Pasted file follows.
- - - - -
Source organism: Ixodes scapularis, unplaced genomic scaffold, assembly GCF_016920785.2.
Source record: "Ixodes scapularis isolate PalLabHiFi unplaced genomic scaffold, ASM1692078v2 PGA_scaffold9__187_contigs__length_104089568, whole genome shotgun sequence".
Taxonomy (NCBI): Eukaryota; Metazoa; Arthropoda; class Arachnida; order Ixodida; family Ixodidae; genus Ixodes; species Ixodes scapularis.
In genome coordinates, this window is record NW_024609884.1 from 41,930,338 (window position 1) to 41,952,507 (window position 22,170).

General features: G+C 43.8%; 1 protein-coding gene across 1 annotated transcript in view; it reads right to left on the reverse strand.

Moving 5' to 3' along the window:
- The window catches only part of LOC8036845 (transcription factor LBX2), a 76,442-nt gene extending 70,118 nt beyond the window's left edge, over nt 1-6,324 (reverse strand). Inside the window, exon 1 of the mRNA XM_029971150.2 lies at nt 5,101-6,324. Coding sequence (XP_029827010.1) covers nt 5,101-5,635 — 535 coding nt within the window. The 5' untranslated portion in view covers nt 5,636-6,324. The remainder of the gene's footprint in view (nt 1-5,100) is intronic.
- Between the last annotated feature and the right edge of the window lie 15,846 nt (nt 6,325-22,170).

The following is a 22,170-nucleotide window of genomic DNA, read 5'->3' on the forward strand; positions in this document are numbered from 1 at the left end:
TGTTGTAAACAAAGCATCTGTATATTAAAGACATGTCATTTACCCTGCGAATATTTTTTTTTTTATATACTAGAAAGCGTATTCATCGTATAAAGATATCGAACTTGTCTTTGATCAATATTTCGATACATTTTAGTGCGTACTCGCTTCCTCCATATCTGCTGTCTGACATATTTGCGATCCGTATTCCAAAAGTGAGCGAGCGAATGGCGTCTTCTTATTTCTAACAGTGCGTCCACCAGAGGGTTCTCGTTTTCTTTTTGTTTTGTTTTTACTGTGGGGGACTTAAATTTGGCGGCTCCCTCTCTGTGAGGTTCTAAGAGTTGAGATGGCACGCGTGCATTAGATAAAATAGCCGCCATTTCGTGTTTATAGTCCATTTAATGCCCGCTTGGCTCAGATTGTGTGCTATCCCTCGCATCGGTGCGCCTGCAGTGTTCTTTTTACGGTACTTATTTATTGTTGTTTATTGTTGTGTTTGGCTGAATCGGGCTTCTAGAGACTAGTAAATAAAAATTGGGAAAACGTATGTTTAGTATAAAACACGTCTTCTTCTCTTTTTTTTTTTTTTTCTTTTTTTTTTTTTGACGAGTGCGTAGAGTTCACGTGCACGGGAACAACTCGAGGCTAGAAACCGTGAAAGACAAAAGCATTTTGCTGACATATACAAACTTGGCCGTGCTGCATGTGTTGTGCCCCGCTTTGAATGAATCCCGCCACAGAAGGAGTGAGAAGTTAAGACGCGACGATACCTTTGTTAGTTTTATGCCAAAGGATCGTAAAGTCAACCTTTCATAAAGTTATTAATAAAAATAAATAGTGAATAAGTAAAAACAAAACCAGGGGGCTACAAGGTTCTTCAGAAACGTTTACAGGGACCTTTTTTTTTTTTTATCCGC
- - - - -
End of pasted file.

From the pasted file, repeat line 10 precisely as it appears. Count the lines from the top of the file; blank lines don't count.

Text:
TGTTGTAAACAAAGCATCTGTATATTAAAGACATGTCATTTACCCTGCGAATATTTTTTTTTTTATATACTAGAAAGCGTATTCATCGTATAAAGATATCGAACTTGTCTTTGATCAATATTTCGATACATTTTAGTGCGTACTCGCTTCCTCCATATCTGCTGTCTGACATATTTGCGATCCGTATTCCAAAAGTGAGCGAGCGAATGGCGTCTTCTTATTTCTAACAGTGCGTCCACCAGAGGGTTCTCGTTTTCTTTTTGTTTTGTTTTTACTGTGGGGGACTTAAATTTGGCGGCTCCCTCTCTGTGAGGTTCTAAGAGTTGAGATGGCACGCGTGCATTAGATAAAATAGCCGCCATTTCGTGTTTATAGTCCATTTAATGCCCGCTTGGCTCAGATTGTGTGCTATCCCTCGCATCGGTGCGCCTGCAGTGTTCTTTTTACGGTACTTATTTATTGTTGTTTATTGTTGTGTTTGGCTGAATCGGGCTTCTAGAGACTAGTAAATAAAAATTGGGAAAACGTATGTTTAGTATAAAACACGTCTTCTTCTCTTTTTTTTTTTTTTTCTTTTTTTTTTTTTGACGAGTGCGTAGAGTTCACGTGCACGGGAACAACTCGAGGCTAGAAACCGTGAAAGACAAAAGCATTTTGCTGACATATACAAACTTGGCCGTGCTGCATGTGTTGTGCCCCGCTTTGAATGAATCCCGCCACAGAAGGAGTGAGAAGTTAAGACGCGACGATACCTTTGTTAGTTTTATGCCAAAGGATCGTAAAGTCAACCTTTCATAAAGTTATTAATAAAAATAAATAGTGAATAAGTAAAAACAAAACCAGGGGGCTACAAGGTTCTTCAGAAACGTTTACAGGGACCTTTTTTTTTTTTTATCCGC